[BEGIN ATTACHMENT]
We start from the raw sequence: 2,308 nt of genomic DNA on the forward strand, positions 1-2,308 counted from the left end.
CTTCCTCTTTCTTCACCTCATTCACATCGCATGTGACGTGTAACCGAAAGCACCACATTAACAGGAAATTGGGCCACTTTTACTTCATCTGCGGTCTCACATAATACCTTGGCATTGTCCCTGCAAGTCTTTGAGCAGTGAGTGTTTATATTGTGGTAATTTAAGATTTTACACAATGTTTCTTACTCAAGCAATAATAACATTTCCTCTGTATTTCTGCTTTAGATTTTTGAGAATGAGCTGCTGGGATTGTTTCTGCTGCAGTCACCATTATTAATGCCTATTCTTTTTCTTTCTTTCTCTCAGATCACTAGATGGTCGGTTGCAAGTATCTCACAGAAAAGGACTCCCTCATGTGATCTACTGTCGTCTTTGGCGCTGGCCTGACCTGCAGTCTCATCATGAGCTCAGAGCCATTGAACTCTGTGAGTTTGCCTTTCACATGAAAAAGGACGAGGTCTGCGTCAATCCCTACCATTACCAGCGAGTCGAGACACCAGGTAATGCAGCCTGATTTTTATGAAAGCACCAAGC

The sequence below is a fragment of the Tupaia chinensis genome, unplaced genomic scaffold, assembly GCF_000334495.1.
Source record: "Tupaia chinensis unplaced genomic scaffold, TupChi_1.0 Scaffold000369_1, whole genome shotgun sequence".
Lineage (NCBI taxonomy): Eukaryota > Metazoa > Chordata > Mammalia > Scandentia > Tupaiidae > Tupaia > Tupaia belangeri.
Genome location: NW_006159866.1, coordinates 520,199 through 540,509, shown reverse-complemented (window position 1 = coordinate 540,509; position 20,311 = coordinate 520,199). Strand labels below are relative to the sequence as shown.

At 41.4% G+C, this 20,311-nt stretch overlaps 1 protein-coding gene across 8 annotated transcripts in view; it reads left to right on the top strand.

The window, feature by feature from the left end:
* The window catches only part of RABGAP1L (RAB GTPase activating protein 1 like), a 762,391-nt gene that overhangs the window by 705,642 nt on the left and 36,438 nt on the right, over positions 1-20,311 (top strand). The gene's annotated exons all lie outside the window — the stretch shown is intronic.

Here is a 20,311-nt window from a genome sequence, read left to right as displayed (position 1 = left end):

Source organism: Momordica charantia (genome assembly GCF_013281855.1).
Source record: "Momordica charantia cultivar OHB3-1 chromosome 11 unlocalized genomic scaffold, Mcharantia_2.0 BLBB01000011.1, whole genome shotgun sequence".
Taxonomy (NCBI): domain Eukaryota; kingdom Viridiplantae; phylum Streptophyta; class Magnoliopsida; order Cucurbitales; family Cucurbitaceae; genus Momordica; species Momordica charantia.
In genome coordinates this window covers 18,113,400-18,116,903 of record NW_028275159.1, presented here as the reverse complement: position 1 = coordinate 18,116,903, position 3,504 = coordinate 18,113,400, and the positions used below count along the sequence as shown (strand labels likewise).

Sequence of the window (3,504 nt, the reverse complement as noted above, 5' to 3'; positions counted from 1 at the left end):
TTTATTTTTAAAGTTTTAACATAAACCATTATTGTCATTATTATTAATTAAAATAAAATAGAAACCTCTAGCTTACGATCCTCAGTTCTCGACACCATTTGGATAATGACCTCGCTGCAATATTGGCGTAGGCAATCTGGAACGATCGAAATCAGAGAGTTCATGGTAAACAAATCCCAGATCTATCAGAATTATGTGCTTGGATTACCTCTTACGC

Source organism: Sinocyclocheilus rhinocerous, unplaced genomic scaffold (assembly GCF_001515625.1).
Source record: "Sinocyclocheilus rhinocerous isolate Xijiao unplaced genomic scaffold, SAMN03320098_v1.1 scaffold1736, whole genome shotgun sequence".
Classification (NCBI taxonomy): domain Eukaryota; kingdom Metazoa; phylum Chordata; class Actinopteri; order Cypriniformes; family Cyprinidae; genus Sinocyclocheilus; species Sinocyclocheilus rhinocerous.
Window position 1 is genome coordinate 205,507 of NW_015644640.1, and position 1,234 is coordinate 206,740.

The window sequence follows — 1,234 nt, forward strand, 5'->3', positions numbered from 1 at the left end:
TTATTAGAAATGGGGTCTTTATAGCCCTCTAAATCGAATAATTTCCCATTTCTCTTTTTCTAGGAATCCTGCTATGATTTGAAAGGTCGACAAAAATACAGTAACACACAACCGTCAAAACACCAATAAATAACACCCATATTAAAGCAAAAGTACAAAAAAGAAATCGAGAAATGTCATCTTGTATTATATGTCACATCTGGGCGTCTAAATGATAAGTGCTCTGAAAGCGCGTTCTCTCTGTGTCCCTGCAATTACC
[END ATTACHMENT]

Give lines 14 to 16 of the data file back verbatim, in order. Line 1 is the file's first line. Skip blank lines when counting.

In genome coordinates this window covers 18,113,400-18,116,903 of record NW_028275159.1, presented here as the reverse complement: position 1 = coordinate 18,116,903, position 3,504 = coordinate 18,113,400, and the positions used below count along the sequence as shown (strand labels likewise).

Sequence of the window (3,504 nt, the reverse complement as noted above, 5' to 3'; positions counted from 1 at the left end):
TTTATTTTTAAAGTTTTAACATAAACCATTATTGTCATTATTATTAATTAAAATAAAATAGAAACCTCTAGCTTACGATCCTCAGTTCTCGACACCATTTGGATAATGACCTCGCTGCAATATTGGCGTAGGCAATCTGGAACGATCGAAATCAGAGAGTTCATGGTAAACAAATCCCAGATCTATCAGAATTATGTGCTTGGATTACCTCTTACGC